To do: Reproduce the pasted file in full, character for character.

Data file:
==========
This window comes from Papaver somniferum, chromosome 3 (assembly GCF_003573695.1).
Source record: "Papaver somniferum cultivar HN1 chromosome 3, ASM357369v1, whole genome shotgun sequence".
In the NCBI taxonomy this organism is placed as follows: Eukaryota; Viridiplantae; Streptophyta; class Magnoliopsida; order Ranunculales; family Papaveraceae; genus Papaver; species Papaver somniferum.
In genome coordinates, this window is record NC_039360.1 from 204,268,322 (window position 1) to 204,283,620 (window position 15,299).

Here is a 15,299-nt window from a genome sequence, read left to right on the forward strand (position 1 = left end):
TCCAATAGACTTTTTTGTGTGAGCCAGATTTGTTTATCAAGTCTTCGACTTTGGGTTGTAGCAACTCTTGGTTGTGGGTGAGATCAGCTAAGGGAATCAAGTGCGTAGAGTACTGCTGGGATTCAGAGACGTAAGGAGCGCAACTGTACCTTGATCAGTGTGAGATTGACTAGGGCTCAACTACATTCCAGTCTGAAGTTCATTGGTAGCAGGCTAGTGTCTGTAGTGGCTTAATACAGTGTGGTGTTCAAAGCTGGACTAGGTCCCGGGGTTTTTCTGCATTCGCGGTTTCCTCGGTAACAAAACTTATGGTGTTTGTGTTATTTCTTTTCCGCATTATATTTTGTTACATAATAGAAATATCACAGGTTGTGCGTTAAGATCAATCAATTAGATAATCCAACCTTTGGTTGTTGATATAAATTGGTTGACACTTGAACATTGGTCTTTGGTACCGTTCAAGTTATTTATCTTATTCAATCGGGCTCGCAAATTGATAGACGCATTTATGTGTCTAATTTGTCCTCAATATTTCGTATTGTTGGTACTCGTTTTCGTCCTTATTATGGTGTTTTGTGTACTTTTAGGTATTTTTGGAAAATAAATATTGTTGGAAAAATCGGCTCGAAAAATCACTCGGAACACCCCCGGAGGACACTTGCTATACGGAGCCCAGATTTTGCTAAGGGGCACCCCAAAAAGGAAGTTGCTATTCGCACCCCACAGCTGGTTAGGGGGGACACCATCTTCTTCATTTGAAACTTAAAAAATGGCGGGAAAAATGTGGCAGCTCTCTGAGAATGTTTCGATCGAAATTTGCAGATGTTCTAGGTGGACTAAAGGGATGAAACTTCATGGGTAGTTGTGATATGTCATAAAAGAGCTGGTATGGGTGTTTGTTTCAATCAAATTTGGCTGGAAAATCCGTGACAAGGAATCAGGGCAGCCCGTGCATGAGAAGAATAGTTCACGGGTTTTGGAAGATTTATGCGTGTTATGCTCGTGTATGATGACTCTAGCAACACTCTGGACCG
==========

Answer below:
This window comes from Papaver somniferum, chromosome 3 (assembly GCF_003573695.1).
Source record: "Papaver somniferum cultivar HN1 chromosome 3, ASM357369v1, whole genome shotgun sequence".
In the NCBI taxonomy this organism is placed as follows: Eukaryota; Viridiplantae; Streptophyta; class Magnoliopsida; order Ranunculales; family Papaveraceae; genus Papaver; species Papaver somniferum.
In genome coordinates, this window is record NC_039360.1 from 204,268,322 (window position 1) to 204,283,620 (window position 15,299).

Here is a 15,299-nt window from a genome sequence, read left to right on the forward strand (position 1 = left end):
TCCAATAGACTTTTTTGTGTGAGCCAGATTTGTTTATCAAGTCTTCGACTTTGGGTTGTAGCAACTCTTGGTTGTGGGTGAGATCAGCTAAGGGAATCAAGTGCGTAGAGTACTGCTGGGATTCAGAGACGTAAGGAGCGCAACTGTACCTTGATCAGTGTGAGATTGACTAGGGCTCAACTACATTCCAGTCTGAAGTTCATTGGTAGCAGGCTAGTGTCTGTAGTGGCTTAATACAGTGTGGTGTTCAAAGCTGGACTAGGTCCCGGGGTTTTTCTGCATTCGCGGTTTCCTCGGTAACAAAACTTATGGTGTTTGTGTTATTTCTTTTCCGCATTATATTTTGTTACATAATAGAAATATCACAGGTTGTGCGTTAAGATCAATCAATTAGATAATCCAACCTTTGGTTGTTGATATAAATTGGTTGACACTTGAACATTGGTCTTTGGTACCGTTCAAGTTATTTATCTTATTCAATCGGGCTCGCAAATTGATAGACGCATTTATGTGTCTAATTTGTCCTCAATATTTCGTATTGTTGGTACTCGTTTTCGTCCTTATTATGGTGTTTTGTGTACTTTTAGGTATTTTTGGAAAATAAATATTGTTGGAAAAATCGGCTCGAAAAATCACTCGGAACACCCCCGGAGGACACTTGCTATACGGAGCCCAGATTTTGCTAAGGGGCACCCCAAAAAGGAAGTTGCTATTCGCACCCCACAGCTGGTTAGGGGGGACACCATCTTCTTCATTTGAAACTTAAAAAATGGCGGGAAAAATGTGGCAGCTCTCTGAGAATGTTTCGATCGAAATTTGCAGATGTTCTAGGTGGACTAAAGGGATGAAACTTCATGGGTAGTTGTGATATGTCATAAAAGAGCTGGTATGGGTGTTTGTTTCAATCAAATTTGGCTGGAAAATCCGTGACAAGGAATCAGGGCAGCCCGTGCATGAGAAGAATAGTTCACGGGTTTTGGAAGATTTATGCGTGTTATGCTCGTGTATGATGACTCTAGCAACACTCTGGACCG